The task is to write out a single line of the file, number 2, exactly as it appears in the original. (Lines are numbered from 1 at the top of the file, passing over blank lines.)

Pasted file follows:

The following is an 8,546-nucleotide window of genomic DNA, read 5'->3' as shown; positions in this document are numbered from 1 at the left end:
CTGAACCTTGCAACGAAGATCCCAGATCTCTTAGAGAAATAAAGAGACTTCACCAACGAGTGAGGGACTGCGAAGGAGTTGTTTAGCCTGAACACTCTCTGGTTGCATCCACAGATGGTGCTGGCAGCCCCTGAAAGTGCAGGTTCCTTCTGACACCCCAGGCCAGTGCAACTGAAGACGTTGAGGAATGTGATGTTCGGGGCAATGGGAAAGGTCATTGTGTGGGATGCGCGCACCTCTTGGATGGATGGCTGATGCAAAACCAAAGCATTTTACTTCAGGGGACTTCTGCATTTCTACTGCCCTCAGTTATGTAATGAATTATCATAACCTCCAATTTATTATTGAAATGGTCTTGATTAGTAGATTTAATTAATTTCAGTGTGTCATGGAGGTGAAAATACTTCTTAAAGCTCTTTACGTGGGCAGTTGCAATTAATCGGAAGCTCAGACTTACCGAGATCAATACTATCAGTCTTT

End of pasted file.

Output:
CTGAACCTTGCAACGAAGATCCCAGATCTCTTAGAGAAATAAAGAGACTTCACCAACGAGTGAGGGACTGCGAAGGAGTTGTTTAGCCTGAACACTCTCTGGTTGCATCCACAGATGGTGCTGGCAGCCCCTGAAAGTGCAGGTTCCTTCTGACACCCCAGGCCAGTGCAACTGAAGACGTTGAGGAATGTGATGTTCGGGGCAATGGGAAAGGTCATTGTGTGGGATGCGCGCACCTCTTGGATGGATGGCTGATGCAAAACCAAAGCATTTTACTTCAGGGGACTTCTGCATTTCTACTGCCCTCAGTTATGTAATGAATTATCATAACCTCCAATTTATTATTGAAATGGTCTTGATTAGTAGATTTAATTAATTTCAGTGTGTCATGGAGGTGAAAATACTTCTTAAAGCTCTTTACGTGGGCAGTTGCAATTAATCGGAAGCTCAGACTTACCGAGATCAATACTATCAGTCTTT